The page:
- Fisher-Price Jungle Gym: A hand-me-down, and a lifesaver of one. We don’t have this version, and there are clearly a few out there, but there was a good two month period where he couldn’t help but burst out laughing every time those butterflies fluttered overhead. Moreover, it’s a solid framework upon which to hang whichever little toy he’s most into, as he’s progressed from staring at it to beating the crap out of it. It’s on its second use, and as he wrestles it and i trip over it, it is slowly losing some of its rigidity.
- Thule Urban Glide 2.0 jogging stroller: This is our only stroller, which is a decision we are mostly good with, except when we find ourselves in a tiny store or café, or on an orange line car at too busy an hour (read: we really prefer to keep our stroller off the T). Put another way, it’s deceptively huge. It’s long, obviously, but the wheelbase sneaks up on you, and it’s the thing that snags, or runs over strangers’ toes. Someday we’ll have a cheap smaller one for stuff like that.
Having said that, this thing is awesome. It bounces cheerfully over the uneven brick and cobble sidewalks of the South End and up and over mismatched, nonexistent, or blocked curb cuts, without jostling the (probably sleeping) passenger, thanks to pretty nice, simple shock-absorbing and big, forgiving wheels. It drives great while running, too, rolls extremely smoothly, but that’s not the same as it requiring no effort; up hills, and especially into Boston’s inescapable winter wind, it’s an additional burden. Good.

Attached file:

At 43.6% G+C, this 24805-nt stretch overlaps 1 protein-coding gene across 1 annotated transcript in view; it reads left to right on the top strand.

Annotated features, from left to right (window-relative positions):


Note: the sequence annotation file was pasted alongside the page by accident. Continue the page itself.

The adapter for the (see next) car seat was simple and robust, and also led too short a life. Now that he’s out of that, though, it’s a lot more fun for him, as he’s got more to see than just the sky (not that he doesn’t love the sky), although he’d probably still prefer it if the stroller had 10-15˚ more uprightness available. The wind/rain cover is also excellent and means that we can go out on the coldest days with just the (amazing) LL Bean sleeping bag thing that my mom got him and don’t have to coax him into more garments.
The wheels come off easily to fit in our car, in addition to the nice folding mechanism (one quibble—the closure latch is just a cheap plastic hasp and tooth that is sometimes a wrestling match. It seems to me a swinging, detented hook might be better on release.
- Chicco KeyFit car seat: We got nearly five months out of it, and i’ll always remember it as the thing we brought him home from the hospital in. He was straining against it almost from that day. It was a matter of weeks before we were pulling out the inserts for newborns, he was confined and overheated through the hot, humid summer, and practically bursting out of it when we switched to the next car seat. We used the snuggly winter cover thing exactly once. It is, however, extremely robust and well-designed, and one of many things we feel extremely wasteful about for having used so little.
In general, infant car seats should be easier to carry one-handed (they probably are with lighter babies). The handle needs to get closer to your body, and there needs to be a way to not be bouncing it off your knees as you walk down the block. Perhaps i’d be willing to move the handle left or right and trade an addition of ballast for a more convenient center-of-mass. In smaller cars like ours, some help in clicking the seat in, visual aids, detents/feel features would be nice. It’s not hard, but sometimes, due to the long cramped reach with an extended heavy object, the insertion-and-click winds up being heavy and jarring for the dude.